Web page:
Church Polity

Discussion in '2000-02 Archive' started by dan53, Feb 7, 2002.

  1. dan53

    dan53
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    What do you guys and gals think of an "Elder-led" model for church government ? This is of course contrary to Baptist heritage but I believe it is scriptural !

    Comments ? :cool: :D [​IMG]
     
  2. TomVols

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    Actually, not at all. You may mean recent history, but the pastor is considered an elder according to NT. The church is led by the elder(s), served by the deacons, and governed by itself.
     
  3. dan53

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    We are starting with three elders (the pastor being the teaching elder) and then praying for deacons etc... This church has had a history of the traditional congregational government and is voting this Sunday to goto the Elder-Led model. :D :D
     
  4. Chris Temple

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    <BLOCKQUOTE>quote:</font><HR>Originally posted by dan53:
    We are starting with three elders (the pastor being the teaching elder) and then praying for deacons etc... This church has had a history of the traditional congregational government and is voting this Sunday to goto the Elder-Led model. :D :D<HR></BLOCKQUOTE>


    Good news. Deacons are not elders, and should not rule as such. Deacons are servants of the Body.

    It helps if they are believers, too!
    :eek: :eek:
     
  5. dan53

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    Sorry if I mis-spoke. I understand that deacons are NOT elders; I also understand that they are to serve. Just like all of us, they are servant leaders to the flock in which God has called them. We are raising our own up from our midst.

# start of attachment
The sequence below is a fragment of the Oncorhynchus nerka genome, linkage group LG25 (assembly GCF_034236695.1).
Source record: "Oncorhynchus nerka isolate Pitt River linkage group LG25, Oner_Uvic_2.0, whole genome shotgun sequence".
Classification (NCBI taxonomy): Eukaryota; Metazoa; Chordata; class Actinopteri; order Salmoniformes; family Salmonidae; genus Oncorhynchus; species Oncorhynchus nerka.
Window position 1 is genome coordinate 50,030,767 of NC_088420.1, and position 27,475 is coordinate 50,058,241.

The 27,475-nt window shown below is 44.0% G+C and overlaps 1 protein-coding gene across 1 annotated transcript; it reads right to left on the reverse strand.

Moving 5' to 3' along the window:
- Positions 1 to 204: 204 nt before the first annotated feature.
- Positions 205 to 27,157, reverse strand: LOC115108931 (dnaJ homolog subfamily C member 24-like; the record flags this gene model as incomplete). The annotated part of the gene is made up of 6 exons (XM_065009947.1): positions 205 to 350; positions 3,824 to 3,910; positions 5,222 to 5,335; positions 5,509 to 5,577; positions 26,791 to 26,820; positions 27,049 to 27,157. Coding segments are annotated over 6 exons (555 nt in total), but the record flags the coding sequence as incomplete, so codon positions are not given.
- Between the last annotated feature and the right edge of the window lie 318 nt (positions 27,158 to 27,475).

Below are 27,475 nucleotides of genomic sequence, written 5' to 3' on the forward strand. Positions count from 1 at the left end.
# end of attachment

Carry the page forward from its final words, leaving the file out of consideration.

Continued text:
Dan :cool:
     
  6. MarciontheModerateBaptist

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    <BLOCKQUOTE>quote:</font><HR> The church is led by the elder(s), served by the deacons, and governed by itself. <HR></BLOCKQUOTE>

    I agree with Tom. I think it would be more biblical for a church to be led by more than one elder. I do not think deacons should have any more governing power than the average member. The elders should be accountable ultimately to God, but also, in a sense, to the local body they serve.

    Daniel Payne
     
  7. Jonathan

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    <BLOCKQUOTE>quote:</font><HR>Originally posted by dan53:
    What do you guys and gals think of an "Elder-led" model for church government ? This is of course contrary to Baptist heritage but I believe it is scriptural !

    Comments ? :cool: :D [​IMG]
    <HR></BLOCKQUOTE>

    I love the "Elder-led" model for church government. Most Baptist churches that have held my membership have one of the following models of church governance:

    1. Pastor as dictator. Usually found in churches where the founding pastor is still pastor (requires the church to have been founded on this model).
    2. Deacons as perpetuating board of directors. Usually occurs in churches where pastoral tenures are short. In the absence of consistency in the pulpit, the deacons simply assume more and more control.
    3. Power families (this model is commonly called "congregational") rule. This model can happen along side #2. New pastors are usually warned of who these folks are (often by folks who are on their way to another church) and how they should finesse them.

    My opinion is that we Baptists like our own control so much that we refuse to even consider a model that has multiple elders.
     
  8. Siegfried

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    Wow. I didn't know there were so many Baptists who are willing to be biblical rather than denominational in their church polity.
     
  9. TomVols

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    Sheesh Daniel. Good thing your new member name isn't long :D
     
  10. MarciontheModerateBaptist

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  11. Pioneer

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    If a church has thousands of members (like NT churches did) then I could see having more than one pastor. But most Baptist churches today have less than 150 people, so one pastor is adequate. ;)